We have been on standby in a car park by the cliffs for half an hour, smoking, talking, watching the night sky, watching for meteors. There is a chill autumnal cut to the air. The day burned away quickly, without any of the easy summer margins we’ve grown used to, when the light from one day seemed to fade gently into the dawn of the next. It had been a busy afternoon, but now everything has lifted clean away, deepening into a night of sharp sounds and silences. A fox trots past, more shadow than animal. In the darkness I could swear it smiles and nods. I look up again. I make out a satellite as it glides across the sky, the only other scrap of humanity between us and the resonant deeps of space.
The alerter sounds. We climb back into the cab.
Outside the residential home, we can see Steve, the warden, smoking and waiting for us at the top of the slope by the front door. He waves.
‘Beautiful evening,’ he says as we walk up. He takes one last pull on his cigarette, drops it, scrunches it underfoot, then picks up the butt and tosses it away into some bushes. ‘Thanks for coming.’
A muscularly compressed man in his fifties, Steve holds himself like a pantomime dame sharing scandal at the footlights. His great tattooed forearms are folded, partly against the cold, partly against the chill of his recent experience.
‘Mary didn’t show up for supper tonight at eight like she usually does, I hadn’t seen her the rest of the day, and I thought: “That’s so not like our Mary”. I went up to her room to see how she was, and of course, well … oh dear.’
I touch him on his elbow. ‘Where is she?’
He leads us through the lobby of the home – a building so new the plastic umbrella plant looks real. Next to it, a glass tank, and a bunch of massy, stupefied fish. They stare as we pass. Their bubble machine is so loud it must be servicing the entire building.
‘She is normally so active, so out-and-about. The life and soul. Or she was. Poor Mary. I hope she didn’t suffer.’
He leads us through a fire door and up to Mary’s door. He knocks twice – ‘Force of habit’ – then opens it up with his master key. ‘She’s in the kitchenette.’
Mary is sitting on the floor, slumped up against some cabinets. Her head is sunk down onto her chest, her right hand palm up in her lap, her left hand out to her side, her swollen legs drawn up. It looks as though she had slid gently down the cabinets to the floor; the kitchen is otherwise quite orderly, nothing up-ended or thrown about. She could hardly have made a sound.
‘She’s still got her little blue pinny on, bless,’ says Steve, looking over our shoulder. ‘She was such a tidy soul.’
I touch her on the arm. She is quite solid, and there is the characteristic dark marbling on the underside of all her limbs.
‘What happens next?’ Steve says. ‘I haven’t had much experience of – erm – of this kind of thing. I didn’t phone the relatives yet, because they only live round the corner, and I didn’t want them seeing her like this.’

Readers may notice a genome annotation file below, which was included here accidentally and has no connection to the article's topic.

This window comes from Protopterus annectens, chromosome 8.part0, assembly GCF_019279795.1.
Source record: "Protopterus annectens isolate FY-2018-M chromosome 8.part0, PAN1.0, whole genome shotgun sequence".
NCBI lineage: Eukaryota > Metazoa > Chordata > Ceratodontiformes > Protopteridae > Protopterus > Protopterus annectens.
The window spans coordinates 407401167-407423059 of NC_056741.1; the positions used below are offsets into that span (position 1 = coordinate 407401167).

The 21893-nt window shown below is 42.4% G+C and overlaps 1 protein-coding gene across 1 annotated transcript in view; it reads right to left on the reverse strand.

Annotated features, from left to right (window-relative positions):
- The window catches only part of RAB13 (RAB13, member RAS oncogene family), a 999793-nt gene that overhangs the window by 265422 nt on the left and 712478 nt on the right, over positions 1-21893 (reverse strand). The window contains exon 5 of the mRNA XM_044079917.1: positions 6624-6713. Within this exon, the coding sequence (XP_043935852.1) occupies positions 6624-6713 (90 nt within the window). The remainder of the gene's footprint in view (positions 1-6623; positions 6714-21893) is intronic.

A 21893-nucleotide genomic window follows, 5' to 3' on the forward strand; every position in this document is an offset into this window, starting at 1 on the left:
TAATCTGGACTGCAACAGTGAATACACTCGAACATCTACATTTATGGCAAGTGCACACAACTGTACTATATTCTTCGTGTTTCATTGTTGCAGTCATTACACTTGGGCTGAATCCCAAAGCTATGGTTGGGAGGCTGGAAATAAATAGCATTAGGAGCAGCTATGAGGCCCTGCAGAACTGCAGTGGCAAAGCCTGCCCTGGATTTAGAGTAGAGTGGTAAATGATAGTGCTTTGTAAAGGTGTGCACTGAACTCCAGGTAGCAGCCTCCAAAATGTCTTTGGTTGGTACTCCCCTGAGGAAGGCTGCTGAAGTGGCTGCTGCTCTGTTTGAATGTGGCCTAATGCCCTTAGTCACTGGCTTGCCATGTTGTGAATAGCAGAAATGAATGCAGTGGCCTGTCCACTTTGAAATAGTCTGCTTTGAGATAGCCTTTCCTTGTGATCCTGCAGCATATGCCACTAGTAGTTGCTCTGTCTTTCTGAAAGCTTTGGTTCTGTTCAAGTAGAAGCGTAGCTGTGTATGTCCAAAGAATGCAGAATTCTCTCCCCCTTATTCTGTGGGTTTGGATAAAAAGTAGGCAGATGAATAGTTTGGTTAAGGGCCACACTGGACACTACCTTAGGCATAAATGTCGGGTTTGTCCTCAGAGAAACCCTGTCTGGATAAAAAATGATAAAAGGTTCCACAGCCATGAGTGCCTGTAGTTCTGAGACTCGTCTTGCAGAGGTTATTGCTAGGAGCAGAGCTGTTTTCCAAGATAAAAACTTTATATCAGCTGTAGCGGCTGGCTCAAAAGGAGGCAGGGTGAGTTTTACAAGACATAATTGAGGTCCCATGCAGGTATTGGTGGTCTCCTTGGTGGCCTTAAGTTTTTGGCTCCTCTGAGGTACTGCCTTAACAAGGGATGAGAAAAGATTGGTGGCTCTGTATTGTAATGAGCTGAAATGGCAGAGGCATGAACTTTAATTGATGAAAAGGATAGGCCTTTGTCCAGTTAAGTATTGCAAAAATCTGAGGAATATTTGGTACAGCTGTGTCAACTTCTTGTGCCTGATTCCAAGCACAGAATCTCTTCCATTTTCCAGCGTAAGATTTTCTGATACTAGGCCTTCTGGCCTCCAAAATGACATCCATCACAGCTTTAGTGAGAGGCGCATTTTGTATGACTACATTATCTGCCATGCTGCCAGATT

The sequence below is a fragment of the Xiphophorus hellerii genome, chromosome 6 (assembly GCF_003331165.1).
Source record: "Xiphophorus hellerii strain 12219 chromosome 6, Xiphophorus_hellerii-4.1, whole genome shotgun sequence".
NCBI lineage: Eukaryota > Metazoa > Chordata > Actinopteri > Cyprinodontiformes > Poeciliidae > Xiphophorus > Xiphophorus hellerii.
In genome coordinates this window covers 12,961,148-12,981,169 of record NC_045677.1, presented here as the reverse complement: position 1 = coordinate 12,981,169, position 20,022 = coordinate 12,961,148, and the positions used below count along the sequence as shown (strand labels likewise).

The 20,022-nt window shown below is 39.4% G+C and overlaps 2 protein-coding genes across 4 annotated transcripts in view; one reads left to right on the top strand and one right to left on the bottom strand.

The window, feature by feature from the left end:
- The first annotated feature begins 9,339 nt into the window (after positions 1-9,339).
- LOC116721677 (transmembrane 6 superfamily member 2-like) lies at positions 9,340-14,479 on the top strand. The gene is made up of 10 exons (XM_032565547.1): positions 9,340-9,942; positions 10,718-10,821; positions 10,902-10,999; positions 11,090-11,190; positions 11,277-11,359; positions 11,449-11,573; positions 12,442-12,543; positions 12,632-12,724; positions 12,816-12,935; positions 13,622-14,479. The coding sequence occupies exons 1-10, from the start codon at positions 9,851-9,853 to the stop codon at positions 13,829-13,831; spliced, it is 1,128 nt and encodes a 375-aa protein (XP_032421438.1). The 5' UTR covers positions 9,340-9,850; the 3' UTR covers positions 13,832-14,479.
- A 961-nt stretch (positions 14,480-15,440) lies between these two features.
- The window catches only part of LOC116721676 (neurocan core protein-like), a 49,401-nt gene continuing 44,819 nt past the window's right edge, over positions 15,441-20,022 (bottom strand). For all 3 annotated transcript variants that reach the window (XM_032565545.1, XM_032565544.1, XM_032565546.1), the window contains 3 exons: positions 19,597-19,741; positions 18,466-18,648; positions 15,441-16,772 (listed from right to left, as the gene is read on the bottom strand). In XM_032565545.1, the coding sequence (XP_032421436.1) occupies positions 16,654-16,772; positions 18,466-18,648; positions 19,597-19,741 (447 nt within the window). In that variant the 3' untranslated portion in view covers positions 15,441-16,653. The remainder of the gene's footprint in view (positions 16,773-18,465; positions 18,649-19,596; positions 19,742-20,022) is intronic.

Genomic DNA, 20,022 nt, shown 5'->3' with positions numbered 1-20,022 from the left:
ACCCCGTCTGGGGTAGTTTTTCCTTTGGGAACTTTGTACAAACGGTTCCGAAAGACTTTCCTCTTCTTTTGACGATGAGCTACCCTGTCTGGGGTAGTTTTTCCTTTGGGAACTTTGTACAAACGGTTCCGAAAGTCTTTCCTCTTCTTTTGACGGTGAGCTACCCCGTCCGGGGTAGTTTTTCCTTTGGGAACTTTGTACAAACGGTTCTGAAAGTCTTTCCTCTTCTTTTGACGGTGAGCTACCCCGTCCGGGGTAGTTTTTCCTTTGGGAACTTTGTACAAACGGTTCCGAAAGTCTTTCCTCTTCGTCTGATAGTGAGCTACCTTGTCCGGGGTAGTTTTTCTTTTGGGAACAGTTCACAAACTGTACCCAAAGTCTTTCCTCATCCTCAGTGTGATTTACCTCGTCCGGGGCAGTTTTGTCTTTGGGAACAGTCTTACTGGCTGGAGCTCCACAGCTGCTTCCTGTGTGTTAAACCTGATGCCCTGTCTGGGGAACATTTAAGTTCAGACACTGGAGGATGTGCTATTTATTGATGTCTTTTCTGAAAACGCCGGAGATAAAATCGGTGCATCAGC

‘No. Quite right. What we’ll do next is call the police on a special line so they can send someone over, just routine. They’ll handle the rest of it. The Coroner’s office may take the body, or the undertakers, depending –the police will know. I think it’s a good idea to wait until they’ve done all they need to do before the relatives are called. I think it would be quite distressing for them. Because she’s quite stiff, it’ll be difficult laying her out in bed or anything. But they’re the experts. They’ll know what’s what.’
‘Okay then. Do you mind if I just pop out for a quick ciggie?’
‘Go ahead. The police won’t be long in getting here.’
He gives me a smile and turns to go. He’s sweating, and it seems more than just the over-heated room.
‘We’ll let you know what’s happening,’ I tell him.
After I’ve called for police attendance I sit down on a low stool and start writing out the story of this visit. Opposite me, Mary’s riser chair is in the up position, and the side table pushed to one side, witness to her final movements. I wonder who’ll put the chair back down, and push the table to the side.
Frank locates the yellow folder for the full name, date of birth, list of medications, GP details – the fretwork of Mary’s life she slid away from so quietly today.
Five minutes later and there’s a knock on the door.
It swings open and an officer walks in, a buttress-booted giant, so broad and bulked up with his stab vest and equipment the hallway, the flat, in fact the whole damn building seems in danger of being pushed apart. He stands there, pulling on a pair of gloves, his face glistening in the light from the kitchenette.
‘I just knew if I had that kebab I’d regret it,’ he says. ‘Okay. So. What have you got for me, chaps?’